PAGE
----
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One thing I forgot to add to my main story, is I was left with a long cored out bolt shank into the engine block and thought, this is definitely going break off into the engine and will have to then tap that out, but by chance grabbed the long exposed bolt with pliers and realized it was freely turning, so was actually able to unscrew the rest of the bolt from the block by hand. I was double-chuffed... another made up word! LOL

Drilling out the hole and retapping it for the next size bolt up will work well if going to a larger bolt does not cause any clearance issues in an area when that can be done 

Did that on my thermostat housing but difficult to do to the engine block and front cover so  bolt removal is the best option in that location  


Going up a bolt size is always a last resort, but you have to make that choice.  If something is a bit questionable I will torque to spec on the bench 1st and see how it holds.  The key terms here are "torque to spec". Most threads get stripped because someone takes say that thermostat housing bolt, which is supposed to be 10 ft lb and take a 1/2" drive ratchet and unknowingly take it down to 30, 40, 50 ft lbs...then get surprised when the bolt strips out or head pops off (if regular grade bolt). At 18 years old I was like Hercules on bolts and it took me a few stripped threads and broken bolts to start looking at torque specs or at least taking the conservative approach if tightening free-handed.

Well, I pulled engine from parts car #51 yesterday, the 1964 CDV, and started pulling some parts off the engine, and on the RH exhaust manifold one of the 2 center bolts broke off just below the head.  I knew that both center bolts had been replaced with aftermarket bolts as they had 5/8" hex head. The other bolt gave me a bit of a fit as it kept turning in place when it cleared the head and was just spinning.   Apparently the smooth bolt shank above the thread was a bit thicker than the stock bolt making it want to seize up inside the manifold thread hole.  I finally kept shooting some WD40 on the one bolt as a turned it, then tapping it downward with  the claw of a hammer.  It finally came out.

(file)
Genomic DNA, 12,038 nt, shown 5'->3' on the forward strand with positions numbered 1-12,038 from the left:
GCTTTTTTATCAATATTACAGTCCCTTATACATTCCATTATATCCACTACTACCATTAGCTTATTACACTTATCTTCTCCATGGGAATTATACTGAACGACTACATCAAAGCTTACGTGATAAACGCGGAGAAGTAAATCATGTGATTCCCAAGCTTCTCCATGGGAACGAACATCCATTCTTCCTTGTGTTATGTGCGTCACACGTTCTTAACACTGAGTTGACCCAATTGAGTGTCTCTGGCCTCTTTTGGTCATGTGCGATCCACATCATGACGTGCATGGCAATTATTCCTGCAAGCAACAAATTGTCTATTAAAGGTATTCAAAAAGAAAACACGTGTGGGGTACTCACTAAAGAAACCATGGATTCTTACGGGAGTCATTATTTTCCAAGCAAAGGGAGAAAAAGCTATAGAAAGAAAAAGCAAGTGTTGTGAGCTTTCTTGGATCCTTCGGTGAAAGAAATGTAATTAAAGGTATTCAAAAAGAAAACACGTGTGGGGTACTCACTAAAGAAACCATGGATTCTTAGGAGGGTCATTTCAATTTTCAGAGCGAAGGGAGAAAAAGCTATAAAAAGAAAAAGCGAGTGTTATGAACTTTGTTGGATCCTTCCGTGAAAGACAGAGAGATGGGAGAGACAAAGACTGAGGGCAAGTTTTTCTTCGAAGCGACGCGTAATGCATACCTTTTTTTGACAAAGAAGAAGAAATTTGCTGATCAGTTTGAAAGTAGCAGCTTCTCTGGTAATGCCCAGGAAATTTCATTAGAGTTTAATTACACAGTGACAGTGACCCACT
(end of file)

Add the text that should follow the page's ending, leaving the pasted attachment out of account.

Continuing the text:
That left me with the other bolt which had snapped off near the top. I could turn the entire exhaust manifold back and forth a bit and could feel and see that the bolt was just seized up on the manifold and was turning freely inside the cylinder head.  So... I took the biggest hard metal bit I have... I think it may have been the 1/4" you see in the picture and like before drilled right thru the center of the bolt until I think I was almost to the cylinder head. The problem is i still didn't have much room to pry, and bolt still has enough meat on it to not want to slide off the broken stud. Anyway, I have it on the engine stand where I can flip it over and may try a bigger drill bit.   Luckily, the other parts came right off... and ended up with a pristine flexplate, adaptor ring etc. 

Just to add, I usually have pretty good luck with the exhaust manifold bolts on these engines and rarely reak the original bolts. In this instance it was an aftermarket bolt.... might not even be a hardened bolt! For going after the regular bolts with the 9/16" hex heads, I always used a good 6-point 14mm socket (slightly smaller than a 9/16"), and tap it on the bolt head, and it it with the big 1/2" impact wrench. With the 14mm 6point it is not going to strip off, and there is something about the vibrating, hammering affect of the impact wrench that seems to help break the bolts loose, better than say a free-handed continuous pressure turn using say a large breaker bar.  All the other bolts were originals and was a bit worried on a couple on the left side, as the turning slowed, and my big 80 gallon air compressor kicked in to push the PSI on up a bit... but all the originals came out. Again, only issues were with those aftermarket bolts!

As Paul Harvey would say "Now, for the rest of the story.":